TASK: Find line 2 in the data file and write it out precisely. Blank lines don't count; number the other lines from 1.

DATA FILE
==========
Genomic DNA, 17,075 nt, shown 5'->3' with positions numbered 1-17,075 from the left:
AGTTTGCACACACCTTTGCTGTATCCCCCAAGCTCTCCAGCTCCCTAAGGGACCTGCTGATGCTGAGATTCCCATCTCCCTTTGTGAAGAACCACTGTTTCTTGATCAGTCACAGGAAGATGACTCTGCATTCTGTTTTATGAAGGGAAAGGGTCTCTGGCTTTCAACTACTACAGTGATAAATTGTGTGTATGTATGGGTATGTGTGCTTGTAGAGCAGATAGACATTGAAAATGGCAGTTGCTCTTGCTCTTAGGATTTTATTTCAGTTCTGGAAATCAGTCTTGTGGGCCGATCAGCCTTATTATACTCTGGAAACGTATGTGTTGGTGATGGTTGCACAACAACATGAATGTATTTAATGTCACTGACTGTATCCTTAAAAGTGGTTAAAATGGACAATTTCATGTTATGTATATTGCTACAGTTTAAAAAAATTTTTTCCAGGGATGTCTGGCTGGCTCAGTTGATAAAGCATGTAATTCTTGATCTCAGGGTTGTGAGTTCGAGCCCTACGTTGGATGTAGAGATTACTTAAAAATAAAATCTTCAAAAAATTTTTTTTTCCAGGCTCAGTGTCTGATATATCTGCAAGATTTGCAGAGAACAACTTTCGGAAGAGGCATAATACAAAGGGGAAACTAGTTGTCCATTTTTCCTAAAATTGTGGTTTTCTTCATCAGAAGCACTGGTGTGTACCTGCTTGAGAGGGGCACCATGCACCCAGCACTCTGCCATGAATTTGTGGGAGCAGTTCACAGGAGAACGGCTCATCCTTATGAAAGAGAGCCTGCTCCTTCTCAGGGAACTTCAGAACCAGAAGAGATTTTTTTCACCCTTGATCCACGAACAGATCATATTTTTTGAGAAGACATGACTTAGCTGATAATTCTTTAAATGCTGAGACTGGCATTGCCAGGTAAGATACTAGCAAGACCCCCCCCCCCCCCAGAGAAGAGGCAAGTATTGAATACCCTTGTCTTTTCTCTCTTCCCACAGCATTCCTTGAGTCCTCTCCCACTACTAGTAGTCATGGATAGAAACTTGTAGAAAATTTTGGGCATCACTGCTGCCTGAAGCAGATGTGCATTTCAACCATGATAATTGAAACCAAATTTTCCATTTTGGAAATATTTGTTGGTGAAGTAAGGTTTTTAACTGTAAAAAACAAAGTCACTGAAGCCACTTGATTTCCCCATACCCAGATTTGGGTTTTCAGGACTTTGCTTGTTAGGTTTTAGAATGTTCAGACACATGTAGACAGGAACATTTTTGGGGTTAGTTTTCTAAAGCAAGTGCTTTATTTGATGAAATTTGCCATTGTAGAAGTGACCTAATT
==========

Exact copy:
AGTTTGCACACACCTTTGCTGTATCCCCCAAGCTCTCCAGCTCCCTAAGGGACCTGCTGATGCTGAGATTCCCATCTCCCTTTGTGAAGAACCACTGTTTCTTGATCAGTCACAGGAAGATGACTCTGCATTCTGTTTTATGAAGGGAAAGGGTCTCTGGCTTTCAACTACTACAGTGATAAATTGTGTGTATGTATGGGTATGTGTGCTTGTAGAGCAGATAGACATTGAAAATGGCAGTTGCTCTTGCTCTTAGGATTTTATTTCAGTTCTGGAAATCAGTCTTGTGGGCCGATCAGCCTTATTATACTCTGGAAACGTATGTGTTGGTGATGGTTGCACAACAACATGAATGTATTTAATGTCACTGACTGTATCCTTAAAAGTGGTTAAAATGGACAATTTCATGTTATGTATATTGCTACAGTTTAAAAAAATTTTTTCCAGGGATGTCTGGCTGGCTCAGTTGATAAAGCATGTAATTCTTGATCTCAGGGTTGTGAGTTCGAGCCCTACGTTGGATGTAGAGATTACTTAAAAATAAAATCTTCAAAAAATTTTTTTTTCCAGGCTCAGTGTCTGATATATCTGCAAGATTTGCAGAGAACAACTTTCGGAAGAGGCATAATACAAAGGGGAAACTAGTTGTCCATTTTTCCTAAAATTGTGGTTTTCTTCATCAGAAGCACTGGTGTGTACCTGCTTGAGAGGGGCACCATGCACCCAGCACTCTGCCATGAATTTGTGGGAGCAGTTCACAGGAGAACGGCTCATCCTTATGAAAGAGAGCCTGCTCCTTCTCAGGGAACTTCAGAACCAGAAGAGATTTTTTTCACCCTTGATCCACGAACAGATCATATTTTTTGAGAAGACATGACTTAGCTGATAATTCTTTAAATGCTGAGACTGGCATTGCCAGGTAAGATACTAGCAAGACCCCCCCCCCCCCCAGAGAAGAGGCAAGTATTGAATACCCTTGTCTTTTCTCTCTTCCCACAGCATTCCTTGAGTCCTCTCCCACTACTAGTAGTCATGGATAGAAACTTGTAGAAAATTTTGGGCATCACTGCTGCCTGAAGCAGATGTGCATTTCAACCATGATAATTGAAACCAAATTTTCCATTTTGGAAATATTTGTTGGTGAAGTAAGGTTTTTAACTGTAAAAAACAAAGTCACTGAAGCCACTTGATTTCCCCATACCCAGATTTGGGTTTTCAGGACTTTGCTTGTTAGGTTTTAGAATGTTCAGACACATGTAGACAGGAACATTTTTGGGGTTAGTTTTCTAAAGCAAGTGCTTTATTTGATGAAATTTGCCATTGTAGAAGTGACCTAATT